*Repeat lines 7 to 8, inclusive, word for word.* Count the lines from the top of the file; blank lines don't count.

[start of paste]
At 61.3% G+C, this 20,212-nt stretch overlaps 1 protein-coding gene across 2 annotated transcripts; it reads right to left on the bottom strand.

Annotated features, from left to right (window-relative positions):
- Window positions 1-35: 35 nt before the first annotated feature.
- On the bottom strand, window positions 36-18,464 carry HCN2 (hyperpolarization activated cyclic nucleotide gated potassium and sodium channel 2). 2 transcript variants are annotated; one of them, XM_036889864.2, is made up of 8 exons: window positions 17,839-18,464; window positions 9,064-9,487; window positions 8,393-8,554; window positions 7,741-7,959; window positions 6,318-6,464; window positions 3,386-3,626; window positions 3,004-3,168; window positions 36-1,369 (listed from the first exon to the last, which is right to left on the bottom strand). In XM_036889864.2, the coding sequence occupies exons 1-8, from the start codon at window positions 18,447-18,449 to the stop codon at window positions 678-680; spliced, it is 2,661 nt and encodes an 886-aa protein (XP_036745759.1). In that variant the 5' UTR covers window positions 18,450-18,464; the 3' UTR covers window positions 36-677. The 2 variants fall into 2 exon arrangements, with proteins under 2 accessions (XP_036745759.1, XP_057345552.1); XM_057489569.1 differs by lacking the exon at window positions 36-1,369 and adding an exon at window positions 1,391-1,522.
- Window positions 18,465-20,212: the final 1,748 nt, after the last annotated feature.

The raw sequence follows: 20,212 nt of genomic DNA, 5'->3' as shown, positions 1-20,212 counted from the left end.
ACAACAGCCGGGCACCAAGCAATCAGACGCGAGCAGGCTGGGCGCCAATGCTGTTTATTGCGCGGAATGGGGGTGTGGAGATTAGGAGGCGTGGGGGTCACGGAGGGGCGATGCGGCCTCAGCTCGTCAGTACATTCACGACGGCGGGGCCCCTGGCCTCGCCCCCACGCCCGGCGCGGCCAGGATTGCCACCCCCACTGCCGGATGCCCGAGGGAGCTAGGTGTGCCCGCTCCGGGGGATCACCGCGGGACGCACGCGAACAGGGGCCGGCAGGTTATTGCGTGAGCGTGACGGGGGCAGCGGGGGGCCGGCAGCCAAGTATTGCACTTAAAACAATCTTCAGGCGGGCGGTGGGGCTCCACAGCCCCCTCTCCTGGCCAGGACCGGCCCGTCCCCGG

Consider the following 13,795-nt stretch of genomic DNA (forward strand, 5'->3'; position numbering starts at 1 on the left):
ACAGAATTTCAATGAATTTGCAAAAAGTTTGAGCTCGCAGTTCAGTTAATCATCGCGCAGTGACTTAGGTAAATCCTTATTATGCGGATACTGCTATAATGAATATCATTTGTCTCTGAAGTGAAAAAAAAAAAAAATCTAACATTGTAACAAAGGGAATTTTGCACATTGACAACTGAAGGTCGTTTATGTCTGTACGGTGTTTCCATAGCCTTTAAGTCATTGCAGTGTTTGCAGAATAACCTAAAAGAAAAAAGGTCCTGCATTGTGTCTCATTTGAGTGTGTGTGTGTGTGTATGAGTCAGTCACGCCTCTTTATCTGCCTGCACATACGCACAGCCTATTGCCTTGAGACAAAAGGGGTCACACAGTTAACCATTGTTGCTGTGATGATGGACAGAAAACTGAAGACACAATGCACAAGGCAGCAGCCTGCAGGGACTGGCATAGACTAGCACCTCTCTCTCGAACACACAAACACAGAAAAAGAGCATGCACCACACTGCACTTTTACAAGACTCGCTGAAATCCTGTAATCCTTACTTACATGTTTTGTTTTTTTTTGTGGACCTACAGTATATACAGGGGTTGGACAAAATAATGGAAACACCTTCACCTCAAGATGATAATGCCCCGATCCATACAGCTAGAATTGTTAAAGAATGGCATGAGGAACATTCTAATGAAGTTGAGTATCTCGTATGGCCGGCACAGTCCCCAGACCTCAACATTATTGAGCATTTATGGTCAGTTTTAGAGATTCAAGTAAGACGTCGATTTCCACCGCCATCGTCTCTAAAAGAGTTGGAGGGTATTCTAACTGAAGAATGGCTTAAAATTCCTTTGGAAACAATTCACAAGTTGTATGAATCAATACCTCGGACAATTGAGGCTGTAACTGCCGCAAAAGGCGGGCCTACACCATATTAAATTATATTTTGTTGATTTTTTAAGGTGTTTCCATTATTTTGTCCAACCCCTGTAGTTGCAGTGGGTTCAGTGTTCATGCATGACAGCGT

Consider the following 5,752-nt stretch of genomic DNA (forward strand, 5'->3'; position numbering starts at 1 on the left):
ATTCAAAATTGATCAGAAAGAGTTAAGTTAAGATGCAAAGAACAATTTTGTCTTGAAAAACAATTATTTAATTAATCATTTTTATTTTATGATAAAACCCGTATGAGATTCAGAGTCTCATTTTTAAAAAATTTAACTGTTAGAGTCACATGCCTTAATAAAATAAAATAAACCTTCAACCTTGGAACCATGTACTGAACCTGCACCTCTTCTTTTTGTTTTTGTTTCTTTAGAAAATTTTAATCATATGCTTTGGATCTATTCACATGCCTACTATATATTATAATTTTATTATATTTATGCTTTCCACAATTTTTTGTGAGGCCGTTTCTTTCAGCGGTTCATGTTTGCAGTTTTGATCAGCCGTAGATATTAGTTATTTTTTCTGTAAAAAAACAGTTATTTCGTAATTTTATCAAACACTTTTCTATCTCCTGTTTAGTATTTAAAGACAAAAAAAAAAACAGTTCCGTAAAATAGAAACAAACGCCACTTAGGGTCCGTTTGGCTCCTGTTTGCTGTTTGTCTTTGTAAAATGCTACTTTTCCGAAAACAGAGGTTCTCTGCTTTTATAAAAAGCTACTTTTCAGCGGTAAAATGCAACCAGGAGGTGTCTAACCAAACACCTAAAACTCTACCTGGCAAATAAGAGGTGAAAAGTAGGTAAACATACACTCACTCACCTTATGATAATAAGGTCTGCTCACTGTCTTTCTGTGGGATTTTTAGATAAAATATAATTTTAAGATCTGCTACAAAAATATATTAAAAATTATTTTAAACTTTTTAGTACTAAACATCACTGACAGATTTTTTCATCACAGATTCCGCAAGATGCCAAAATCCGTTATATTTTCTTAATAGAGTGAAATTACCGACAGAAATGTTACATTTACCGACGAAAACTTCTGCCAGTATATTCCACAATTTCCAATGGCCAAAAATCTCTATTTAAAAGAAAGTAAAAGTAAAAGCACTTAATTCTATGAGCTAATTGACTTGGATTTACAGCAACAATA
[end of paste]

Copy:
ACAACAGCCGGGCACCAAGCAATCAGACGCGAGCAGGCTGGGCGCCAATGCTGTTTATTGCGCGGAATGGGGGTGTGGAGATTAGGAGGCGTGGGGGTCACGGAGGGGCGATGCGGCCTCAGCTCGTCAGTACATTCACGACGGCGGGGCCCCTGGCCTCGCCCCCACGCCCGGCGCGGCCAGGATTGCCACCCCCACTGCCGGATGCCCGAGGGAGCTAGGTGTGCCCGCTCCGGGGGATCACCGCGGGACGCACGCGAACAGGGGCCGGCAGGTTATTGCGTGAGCGTGACGGGGGCAGCGGGGGGCCGGCAGCCAAGTATTGCACTTAAAACAATCTTCAGGCGGGCGGTGGGGCTCCACAGCCCCCTCTCCTGGCCAGGACCGGCCCGTCCCCGG

Consider the following 13,795-nt stretch of genomic DNA (forward strand, 5'->3'; position numbering starts at 1 on the left):